The magnificent Blickling Hall that stands today was built during the reign of King James I, by the Holbert Family, on the ruins of the old Boleyn family property. Blickling Hall has topped a National Trust poll as the Trust's Most Haunted Building.

During the Second World War Blickling Hall was requisitioned by the RAF and served as the officers mess for the nearby Oulton air base. It was at this time that the estate was passed to the National Trust. Blickling Hall was in the possession of the Boleyn family between 1499 and 1507. There is a statue and portrait of Anne Boleyn in the Hall, the statue is inscribed "Anna bolena born here 1507".

Blickling Hall

Anne Boleyn, daughter of Sir Thomas Boleyn and niece of the Duke of Norfolk, was lady-in-waiting to Catherine of Aragon the first wife of Henry VIII. Henry had been married to Catherine for 18 years when he became besotted with Anne, determined to marry her he sought to have his marriage to Catherine annulled. Unfortunately, Pope Clement VII refused to annul the marriage, but Henry was not to be denied.

Henry VIII had Parliament pass a law abolishing appeals to Rome on the subject of marriage. Thomas Cranmer the Archbishop of Canterbury declare the marriage illegal and void. This was to eventually lead to Henry VIII declaring himself "the Supreme Head on earth, under God, of the Church of England" in the Act of Supremacy, the break with Rome and the Reformation in England.

Henry VIII married Anne Boleyn in a secret ceremony, but she was unpopular with the masses who considered her to be an upstart, a schemer and a witch. She bore Henry a daughter, Elizabeth, but failed to produce a son and within 3 years Henry had tired of her and determined to rid himself of her. She was arrested on a charge of treason by adultery with a number of young men, including her brother George. George and the other men were found guilty of adultery and plotting to kill the king, they were all beheaded.

Sentenced to death by her own uncle, the Duke of Norfolk, Anne was beheaded on the 19th May 1536, on Tower green outside the Tower of London by a skilled swordsman specially imported from France specially for the occasion. This was her husband's one merciful concession to his fallen Queen.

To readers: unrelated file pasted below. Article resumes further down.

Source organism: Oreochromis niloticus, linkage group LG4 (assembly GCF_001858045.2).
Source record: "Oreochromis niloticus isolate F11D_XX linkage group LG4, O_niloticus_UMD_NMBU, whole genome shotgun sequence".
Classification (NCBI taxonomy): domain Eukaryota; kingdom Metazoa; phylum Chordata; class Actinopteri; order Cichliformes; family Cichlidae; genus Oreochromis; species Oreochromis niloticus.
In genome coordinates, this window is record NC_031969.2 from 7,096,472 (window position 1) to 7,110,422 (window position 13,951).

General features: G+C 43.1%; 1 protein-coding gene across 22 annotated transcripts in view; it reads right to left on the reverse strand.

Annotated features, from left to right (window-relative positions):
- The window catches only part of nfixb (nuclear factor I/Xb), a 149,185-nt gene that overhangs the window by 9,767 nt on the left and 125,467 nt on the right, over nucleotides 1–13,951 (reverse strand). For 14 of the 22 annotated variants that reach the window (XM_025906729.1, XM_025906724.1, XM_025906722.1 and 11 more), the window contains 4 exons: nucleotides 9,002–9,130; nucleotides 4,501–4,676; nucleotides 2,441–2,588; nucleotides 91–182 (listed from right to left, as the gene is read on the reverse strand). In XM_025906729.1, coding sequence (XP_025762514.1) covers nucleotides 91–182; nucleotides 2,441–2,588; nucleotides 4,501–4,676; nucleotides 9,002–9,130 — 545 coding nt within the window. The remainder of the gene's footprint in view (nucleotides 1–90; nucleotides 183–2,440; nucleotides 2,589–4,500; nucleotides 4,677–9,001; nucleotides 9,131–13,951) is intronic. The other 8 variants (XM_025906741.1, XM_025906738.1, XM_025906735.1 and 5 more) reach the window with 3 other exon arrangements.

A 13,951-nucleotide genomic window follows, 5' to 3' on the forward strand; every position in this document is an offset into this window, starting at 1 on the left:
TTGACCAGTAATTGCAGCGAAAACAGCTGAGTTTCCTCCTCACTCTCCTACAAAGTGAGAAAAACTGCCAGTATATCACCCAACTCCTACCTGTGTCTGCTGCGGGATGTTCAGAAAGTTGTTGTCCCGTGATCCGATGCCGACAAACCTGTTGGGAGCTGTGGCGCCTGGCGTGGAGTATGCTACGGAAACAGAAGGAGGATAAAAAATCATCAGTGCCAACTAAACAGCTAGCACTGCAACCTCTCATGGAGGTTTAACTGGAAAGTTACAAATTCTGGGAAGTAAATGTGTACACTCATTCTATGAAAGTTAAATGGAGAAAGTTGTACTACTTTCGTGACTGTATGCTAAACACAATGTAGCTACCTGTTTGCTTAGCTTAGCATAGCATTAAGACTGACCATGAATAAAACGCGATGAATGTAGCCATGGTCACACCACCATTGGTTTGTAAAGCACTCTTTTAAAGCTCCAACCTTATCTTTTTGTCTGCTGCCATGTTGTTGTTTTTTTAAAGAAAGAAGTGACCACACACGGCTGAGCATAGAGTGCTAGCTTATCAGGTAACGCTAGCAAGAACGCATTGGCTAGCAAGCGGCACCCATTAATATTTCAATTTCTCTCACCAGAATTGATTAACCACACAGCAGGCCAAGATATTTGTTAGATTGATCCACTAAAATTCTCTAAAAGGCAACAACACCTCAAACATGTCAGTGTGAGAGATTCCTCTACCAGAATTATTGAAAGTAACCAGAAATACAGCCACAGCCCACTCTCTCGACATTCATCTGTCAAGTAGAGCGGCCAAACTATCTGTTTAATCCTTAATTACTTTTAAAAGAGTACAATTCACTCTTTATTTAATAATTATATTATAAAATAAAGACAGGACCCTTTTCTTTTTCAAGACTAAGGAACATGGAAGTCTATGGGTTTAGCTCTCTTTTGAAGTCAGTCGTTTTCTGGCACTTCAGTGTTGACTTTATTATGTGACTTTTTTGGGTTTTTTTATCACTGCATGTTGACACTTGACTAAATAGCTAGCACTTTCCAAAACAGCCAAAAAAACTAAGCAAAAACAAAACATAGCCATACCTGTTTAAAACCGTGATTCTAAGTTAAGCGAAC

Anne Boleyn's ghost appears in the grounds of Blickling Hall dressed all in white, seated in a ghostly carriage that is drawn by headless horses, spurred on by a headless coachman. Anne too is headless, holding her severed head securely in her lap. On arrival at Blickling Hall the coach and driver vanish leaving the headless Anne to glide alone into Blickling Hall where she roams the corridors and rooms until daybreak.

Blickling Hall Staircase

Her brother, Lord Rochford, also appears on the same night, he too is headless although he doesn't enjoy the comfort of a carriage, for he is dragged across the surrounding countryside by four headless horses.

Sir Thomas Boleyn, who stated his belief of Anne's guilt at her trial has not found peace in death. Every year, for a thousand years to do as penance, tradition says he is obliged to drive his spectral coach and horses over twelve bridges that lie between Wroxham and Blickling.

On one occasion, a member of staff who was walking into the long gallery, at the far end of the library, noticed that there was a lady reading a book. The woman was wearing a long grey dress and she was sitting at a table. As the steward approached, the woman seemed to fade into the background. The mystery woman had vanished completely by the time the steward got to the table. She looked at the book that the ghost was reading, it was a book of Holbein's paintings and it was open at his painting of Anne Boleyn. Anne's ghost has also been witnessed by visitors and staff roaming the lawns outside the Blickling Hall.

The ghosts at Blickling Hall are not just witnessed by humans. A dog has also reacted very adversely to one of the rooms. The animal belonged to a member of the National Trust who was a warden at the Hall. The dog would never cross the threshold of the room, but would stand in the doorway, snarling, with its heckles raised. It was the room in which Henry Hobart, the 4th Baronet, died after being mortally wounded in a duel.

The phantom of Sir John Fastolfe, the 15th century knight who became the model for Shakespeare's Falstaff, was a previous owner of the property. His apparition has been reported by some visitors to the Blickling Hall.

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